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Common fibre may ward off cancer

13th October 2008

A study by the Institute of Food Research suggests that fibre found in many fruit and vegetables could help to prevent cancer.


The fibre - known as pectin - is contained in many fruits and vegetables, and is not limited to foods known as "superfoods".

These superfoods include blueberries and spinach. According to information gathered by market analyst AC Nielsen blueberry sales have increased by 132% since 2006.

A spokeswoman for the British Nutrition Foundation said: "It is very hard to know just what the effect of superfoods is as the evidence is not really available."

She added that the public should not only eat superfoods at the expense of other types of food and that many people were still not eating enough to meet the five-a-day target.

The research team's head Professor Vic Morris said they had been investigating pectin using microscopes. They had found that pectin stops the growth of a protein which causes cancer, known as Gal3.

The researchers are continuing their study, but have said enough data exists to show that ingredients in many fruits and vegetables could help to prevent cancer.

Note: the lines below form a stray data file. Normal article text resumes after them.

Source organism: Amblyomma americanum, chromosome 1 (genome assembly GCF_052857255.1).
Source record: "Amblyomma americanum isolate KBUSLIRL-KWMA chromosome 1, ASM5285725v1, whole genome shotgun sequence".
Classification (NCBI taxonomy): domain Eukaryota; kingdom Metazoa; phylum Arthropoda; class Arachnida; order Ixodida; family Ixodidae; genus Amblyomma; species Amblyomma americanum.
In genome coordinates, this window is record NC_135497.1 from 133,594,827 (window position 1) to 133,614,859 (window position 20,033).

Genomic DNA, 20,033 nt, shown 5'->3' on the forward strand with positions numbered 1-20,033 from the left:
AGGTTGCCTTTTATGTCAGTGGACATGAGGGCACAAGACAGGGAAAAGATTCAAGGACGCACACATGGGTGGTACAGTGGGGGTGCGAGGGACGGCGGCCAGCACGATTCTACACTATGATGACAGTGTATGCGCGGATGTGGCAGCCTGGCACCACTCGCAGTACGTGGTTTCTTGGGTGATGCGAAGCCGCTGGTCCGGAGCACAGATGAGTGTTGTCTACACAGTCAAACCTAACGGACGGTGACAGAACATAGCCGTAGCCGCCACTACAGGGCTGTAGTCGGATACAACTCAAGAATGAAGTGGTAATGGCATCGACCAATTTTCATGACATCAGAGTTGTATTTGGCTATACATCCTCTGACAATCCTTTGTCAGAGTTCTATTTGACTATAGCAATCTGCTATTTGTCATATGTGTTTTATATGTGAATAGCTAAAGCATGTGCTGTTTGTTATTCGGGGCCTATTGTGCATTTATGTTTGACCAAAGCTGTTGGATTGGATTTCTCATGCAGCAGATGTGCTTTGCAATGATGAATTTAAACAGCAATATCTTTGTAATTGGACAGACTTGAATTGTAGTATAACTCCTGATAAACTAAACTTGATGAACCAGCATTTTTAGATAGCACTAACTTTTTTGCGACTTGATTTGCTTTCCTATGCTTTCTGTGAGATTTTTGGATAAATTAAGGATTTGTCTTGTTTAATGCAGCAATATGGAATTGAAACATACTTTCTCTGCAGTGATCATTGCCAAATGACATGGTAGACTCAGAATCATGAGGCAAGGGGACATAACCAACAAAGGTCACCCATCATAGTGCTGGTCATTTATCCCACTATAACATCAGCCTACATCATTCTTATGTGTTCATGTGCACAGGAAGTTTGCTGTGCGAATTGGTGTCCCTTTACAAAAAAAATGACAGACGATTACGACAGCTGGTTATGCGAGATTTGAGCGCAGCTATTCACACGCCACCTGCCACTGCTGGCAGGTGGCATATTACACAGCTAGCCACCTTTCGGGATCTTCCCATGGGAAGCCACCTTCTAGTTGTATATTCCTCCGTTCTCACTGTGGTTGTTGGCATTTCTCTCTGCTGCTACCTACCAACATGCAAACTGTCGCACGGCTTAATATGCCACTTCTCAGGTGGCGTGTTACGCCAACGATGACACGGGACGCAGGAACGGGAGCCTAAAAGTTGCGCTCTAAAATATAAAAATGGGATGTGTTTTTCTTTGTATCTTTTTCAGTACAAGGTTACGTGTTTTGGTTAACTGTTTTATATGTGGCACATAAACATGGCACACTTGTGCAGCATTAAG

Apples and oranges had the highest amount of pectin, while fruits such as strawberries had lower amounts.

Professor Morris said: "We hear so much about 'superfoods' like blueberries, but for a combination of different effects it may be better to eat a wide variety of fruit and vegetables."

"I am not saying don't eat superfoods, but just make sure you eat others as well."


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Article Information

Title: Common fibre may ward off cancer
Author: Jess Laurence
Article Id: 8721
Date Added: 13th Oct 2008


BBC News

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